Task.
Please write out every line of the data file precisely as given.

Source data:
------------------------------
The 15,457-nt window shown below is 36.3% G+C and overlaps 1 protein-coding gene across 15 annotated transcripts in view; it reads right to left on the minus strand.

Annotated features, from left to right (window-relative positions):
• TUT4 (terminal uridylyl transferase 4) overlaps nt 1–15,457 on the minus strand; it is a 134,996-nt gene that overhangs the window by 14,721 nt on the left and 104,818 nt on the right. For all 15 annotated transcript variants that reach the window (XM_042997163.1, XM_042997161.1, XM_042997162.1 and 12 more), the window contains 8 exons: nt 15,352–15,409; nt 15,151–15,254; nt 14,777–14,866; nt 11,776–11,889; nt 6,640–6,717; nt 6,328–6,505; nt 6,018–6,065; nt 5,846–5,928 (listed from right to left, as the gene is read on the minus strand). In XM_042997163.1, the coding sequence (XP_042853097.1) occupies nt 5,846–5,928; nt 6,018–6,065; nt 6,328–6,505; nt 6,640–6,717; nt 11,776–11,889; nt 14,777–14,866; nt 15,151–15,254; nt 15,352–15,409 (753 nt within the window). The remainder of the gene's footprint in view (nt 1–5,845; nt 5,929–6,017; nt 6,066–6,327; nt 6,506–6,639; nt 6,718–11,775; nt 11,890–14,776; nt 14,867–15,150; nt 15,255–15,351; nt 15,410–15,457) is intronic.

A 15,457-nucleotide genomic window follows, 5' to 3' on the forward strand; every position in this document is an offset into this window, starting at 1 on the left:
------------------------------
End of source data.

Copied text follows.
The 15,457-nt window shown below is 36.3% G+C and overlaps 1 protein-coding gene across 15 annotated transcripts in view; it reads right to left on the minus strand.

Annotated features, from left to right (window-relative positions):
• TUT4 (terminal uridylyl transferase 4) overlaps nt 1–15,457 on the minus strand; it is a 134,996-nt gene that overhangs the window by 14,721 nt on the left and 104,818 nt on the right. For all 15 annotated transcript variants that reach the window (XM_042997163.1, XM_042997161.1, XM_042997162.1 and 12 more), the window contains 8 exons: nt 15,352–15,409; nt 15,151–15,254; nt 14,777–14,866; nt 11,776–11,889; nt 6,640–6,717; nt 6,328–6,505; nt 6,018–6,065; nt 5,846–5,928 (listed from right to left, as the gene is read on the minus strand). In XM_042997163.1, the coding sequence (XP_042853097.1) occupies nt 5,846–5,928; nt 6,018–6,065; nt 6,328–6,505; nt 6,640–6,717; nt 11,776–11,889; nt 14,777–14,866; nt 15,151–15,254; nt 15,352–15,409 (753 nt within the window). The remainder of the gene's footprint in view (nt 1–5,845; nt 5,929–6,017; nt 6,066–6,327; nt 6,506–6,639; nt 6,718–11,775; nt 11,890–14,776; nt 14,867–15,150; nt 15,255–15,351; nt 15,410–15,457) is intronic.

A 15,457-nucleotide genomic window follows, 5' to 3' on the forward strand; every position in this document is an offset into this window, starting at 1 on the left: